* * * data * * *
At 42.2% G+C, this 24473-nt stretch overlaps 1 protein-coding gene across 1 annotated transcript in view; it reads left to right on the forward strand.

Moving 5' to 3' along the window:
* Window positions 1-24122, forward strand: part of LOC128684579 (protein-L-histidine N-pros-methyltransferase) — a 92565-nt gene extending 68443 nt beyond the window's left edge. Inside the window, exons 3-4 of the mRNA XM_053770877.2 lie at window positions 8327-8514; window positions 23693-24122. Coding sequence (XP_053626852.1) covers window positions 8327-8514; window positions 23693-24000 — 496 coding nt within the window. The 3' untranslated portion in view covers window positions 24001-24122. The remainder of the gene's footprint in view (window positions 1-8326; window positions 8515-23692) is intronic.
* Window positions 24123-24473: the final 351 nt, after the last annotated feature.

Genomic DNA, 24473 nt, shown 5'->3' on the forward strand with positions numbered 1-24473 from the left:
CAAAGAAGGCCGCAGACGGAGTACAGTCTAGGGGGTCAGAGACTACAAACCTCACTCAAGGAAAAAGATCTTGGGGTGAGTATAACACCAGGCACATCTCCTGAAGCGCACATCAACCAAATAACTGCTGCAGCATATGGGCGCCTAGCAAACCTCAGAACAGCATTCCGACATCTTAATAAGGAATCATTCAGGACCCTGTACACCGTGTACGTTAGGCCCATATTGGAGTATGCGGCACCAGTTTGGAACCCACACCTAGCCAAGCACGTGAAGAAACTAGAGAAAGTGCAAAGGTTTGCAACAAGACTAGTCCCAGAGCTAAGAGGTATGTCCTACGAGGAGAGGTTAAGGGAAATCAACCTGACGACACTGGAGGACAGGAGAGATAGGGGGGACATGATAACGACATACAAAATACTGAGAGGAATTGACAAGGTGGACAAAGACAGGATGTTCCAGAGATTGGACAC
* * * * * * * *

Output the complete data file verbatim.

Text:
At 42.2% G+C, this 24473-nt stretch overlaps 1 protein-coding gene across 1 annotated transcript in view; it reads left to right on the forward strand.

Moving 5' to 3' along the window:
* Window positions 1-24122, forward strand: part of LOC128684579 (protein-L-histidine N-pros-methyltransferase) — a 92565-nt gene extending 68443 nt beyond the window's left edge. Inside the window, exons 3-4 of the mRNA XM_053770877.2 lie at window positions 8327-8514; window positions 23693-24122. Coding sequence (XP_053626852.1) covers window positions 8327-8514; window positions 23693-24000 — 496 coding nt within the window. The 3' untranslated portion in view covers window positions 24001-24122. The remainder of the gene's footprint in view (window positions 1-8326; window positions 8515-23692) is intronic.
* Window positions 24123-24473: the final 351 nt, after the last annotated feature.

Genomic DNA, 24473 nt, shown 5'->3' on the forward strand with positions numbered 1-24473 from the left:
CAAAGAAGGCCGCAGACGGAGTACAGTCTAGGGGGTCAGAGACTACAAACCTCACTCAAGGAAAAAGATCTTGGGGTGAGTATAACACCAGGCACATCTCCTGAAGCGCACATCAACCAAATAACTGCTGCAGCATATGGGCGCCTAGCAAACCTCAGAACAGCATTCCGACATCTTAATAAGGAATCATTCAGGACCCTGTACACCGTGTACGTTAGGCCCATATTGGAGTATGCGGCACCAGTTTGGAACCCACACCTAGCCAAGCACGTGAAGAAACTAGAGAAAGTGCAAAGGTTTGCAACAAGACTAGTCCCAGAGCTAAGAGGTATGTCCTACGAGGAGAGGTTAAGGGAAATCAACCTGACGACACTGGAGGACAGGAGAGATAGGGGGGACATGATAACGACATACAAAATACTGAGAGGAATTGACAAGGTGGACAAAGACAGGATGTTCCAGAGATTGGACAC